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Adrian Pitt

Develop-meant Training Consultants


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Email etiquette – does it exist?


Hi all,

As someone who runs his own business, I pride myself on my levels of efficiency and customer service. That's why I'm often blown backwards by the way some folk handle themselves over email.

If a prospective client makes (what I believe to be) a genuine email enquiry about one of my company's qualification programmes, I go out of my way to send them the details - way within 24 hours - putting myself in their shoes by answering the questions I think they may have.

So then, NOT to get a response, not even the slightest acknowledgement like: "Thanks Ade", has a tendency to wind me up ever so slightly!

I'm sorry - no one is TOO busy or TOO important to spend a few seconds being courteous.

Does this get up anyone else's nose? Are my expectations too high? Am I imposing my own values and beliefs? Is there such a thing as "email etiquette"?!


9 Responses

  1. My equivalent is when you
    My equivalent is when you hold a door open for someone and they just breeze through without saying thank-you, that really does wind me up. To answer your questions; it’s not too much to expect but it is imposing your values and beliefs on other people.
    When I buy from amazon or ebay; I’m not very good at leaving comments or rating the service. It’s not that I haven’t appreciated it, it’s just that it’s not a habit I’ve gotten into. What does make me do it is if companies send me follow-up e-mails to ask me to do it and if they tell me why it’s important to them to get feedback I’m also more likely to do it.
    So, maybe a follow-up e-mail may be worthwhile or a message in your original e-mail to tell people that you would appreciate an acknowledgment or some feedback.

    1. Cheers Clive, some great
      Cheers Clive, some great points. Yes, I agree re follow-ups. I sent what I called a “courtesy follow-up email” to everyone who had enquired following a recent campaign we did to promote our Careers and Advice and Guidance qualifications. Plus, I always end with a line like: “I’d appreciate if you could let me know your thoughts…” or “Can you let me know how you plan to move forward?”

      1. No problem Ade; just a couple
        No problem Ade; just a couple of points to add. The ones I tend to reply to are the ones who take the time to explain why they need a rating or reply. Also, to make it easy, could you experiment with using voting buttons on the e-mail and ask your clients to respond that way. Just a thought.

        1. I agree with Clive – it’s
          I agree with Clive – it’s worth explaining why you would like a reply or feedback, as I’m usually happy to respond if I feel that my thoughts would be beneficial or useful, but usually unless I have a very strong opinion about a product or service (whether positive or negative) I’m unlikely to reply. Conversely, I always try to respond to any contact from clients or site members, even if it is just to say thank you!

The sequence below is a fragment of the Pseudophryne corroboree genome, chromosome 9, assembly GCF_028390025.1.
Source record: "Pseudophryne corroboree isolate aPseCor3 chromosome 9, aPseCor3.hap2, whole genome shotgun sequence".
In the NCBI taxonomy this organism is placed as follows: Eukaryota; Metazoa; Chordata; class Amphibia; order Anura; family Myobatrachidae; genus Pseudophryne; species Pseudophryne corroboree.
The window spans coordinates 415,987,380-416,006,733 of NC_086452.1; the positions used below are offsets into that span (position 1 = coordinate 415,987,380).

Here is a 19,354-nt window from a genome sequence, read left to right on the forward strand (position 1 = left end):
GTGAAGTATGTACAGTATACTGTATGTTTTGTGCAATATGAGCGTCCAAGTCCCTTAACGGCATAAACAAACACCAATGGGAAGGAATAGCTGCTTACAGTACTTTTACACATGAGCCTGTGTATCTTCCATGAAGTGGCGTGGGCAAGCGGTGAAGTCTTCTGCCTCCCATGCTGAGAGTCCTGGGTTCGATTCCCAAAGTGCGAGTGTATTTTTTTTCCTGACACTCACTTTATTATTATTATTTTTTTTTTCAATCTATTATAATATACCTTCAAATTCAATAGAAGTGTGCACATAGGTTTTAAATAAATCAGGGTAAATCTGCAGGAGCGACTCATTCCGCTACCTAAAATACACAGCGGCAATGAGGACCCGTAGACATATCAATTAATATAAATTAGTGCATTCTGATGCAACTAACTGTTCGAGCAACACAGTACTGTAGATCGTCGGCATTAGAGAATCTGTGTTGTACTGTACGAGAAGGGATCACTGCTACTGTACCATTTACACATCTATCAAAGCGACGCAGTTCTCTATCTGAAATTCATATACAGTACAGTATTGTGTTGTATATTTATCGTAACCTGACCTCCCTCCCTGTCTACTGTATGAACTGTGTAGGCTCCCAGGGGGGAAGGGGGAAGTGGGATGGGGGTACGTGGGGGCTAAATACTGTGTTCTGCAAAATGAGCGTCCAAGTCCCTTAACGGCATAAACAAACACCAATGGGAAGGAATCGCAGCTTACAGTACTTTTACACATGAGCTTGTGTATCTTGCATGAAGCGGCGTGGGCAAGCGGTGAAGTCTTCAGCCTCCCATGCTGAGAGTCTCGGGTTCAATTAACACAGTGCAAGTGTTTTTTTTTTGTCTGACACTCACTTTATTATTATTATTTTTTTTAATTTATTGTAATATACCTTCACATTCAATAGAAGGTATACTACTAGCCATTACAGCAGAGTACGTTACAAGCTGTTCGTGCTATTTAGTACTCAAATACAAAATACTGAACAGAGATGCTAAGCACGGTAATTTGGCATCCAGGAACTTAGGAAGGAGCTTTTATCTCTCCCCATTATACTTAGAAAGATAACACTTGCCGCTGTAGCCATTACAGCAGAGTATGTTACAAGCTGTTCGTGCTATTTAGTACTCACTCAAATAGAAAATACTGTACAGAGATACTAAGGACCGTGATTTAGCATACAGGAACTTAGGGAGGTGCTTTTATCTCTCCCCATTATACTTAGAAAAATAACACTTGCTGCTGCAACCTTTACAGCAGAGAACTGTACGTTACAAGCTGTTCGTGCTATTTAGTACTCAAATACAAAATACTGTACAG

2. Hi Adrian
    Hi Adrian

    Is your email the most important thing for them that day, that moment? For you it is important as you’ve replied and sent useful information but might not be.

    I understand your frustrations as I’m regularly sending quotes for training options to our clients. I just learnt to accept that not everyone does reply and that a reply to say thanks doesn’t mean they will put any business my way. I’d rather have silence and then their business.

    I’d recommend getting in the mindset that some will but some won’t. As long as you uphold your own values you’ll avoid being annoyed with people that don’t have the same as you.

    All the best


    1. Thanks Blake,
      Thanks Blake,

      I will try very hard to live by that “mantra” !!

  3. Hi Ade
    Hi Ade
    I do empathise. I can spend 2-3 hours creating a proposal that the prospective client has requested, without a reply. I appreciate that clients are busy and we are lower down the priority list, however I would have thought a fellow human resources professional would have more courtesy.

    But then I think when I was doing a corporate job, did I reply to training consultants? Not always……..

    1. Thanks Bryan,
      Thanks Bryan,

      Uncanny that I should have this “bee in my bonnet” as, for the second time in a week, an organisation claims not to have received my email! So, I MAY be blaming humans and it’s the technology that’s at fault?!

      Last week I chased an Awarding Body as we were waiting for some qualification approvals. They hadn’t received my email with application forms, staff CVs etc. I’ve just had the same conversation half an hour ago with a College! Having put the phone down to a member of staff, I emailed him some qualification details straight away. He’s just emailed to ask if I’d sent anything through!

      It appears that some organisations have strong Spam filters and, especially with attachments, emails get stuck. Staff are not being contacted to request if they want them released.

      Lesson learnt, follow-up with a phone call!

  4. I find it interesting and I
    I find it interesting and I guess reflect how none of us see the world in the same way, so to many saying thank you or responding with feedback wont occur to them in their world, they may feel its part of what you do, and expected from your company. Re the holding the door had an interesting experience where I did this for an elderly lady and she really got angry and turned on me by saying ‘ I’m not that infirm yet young lady’ !! again their world and my world

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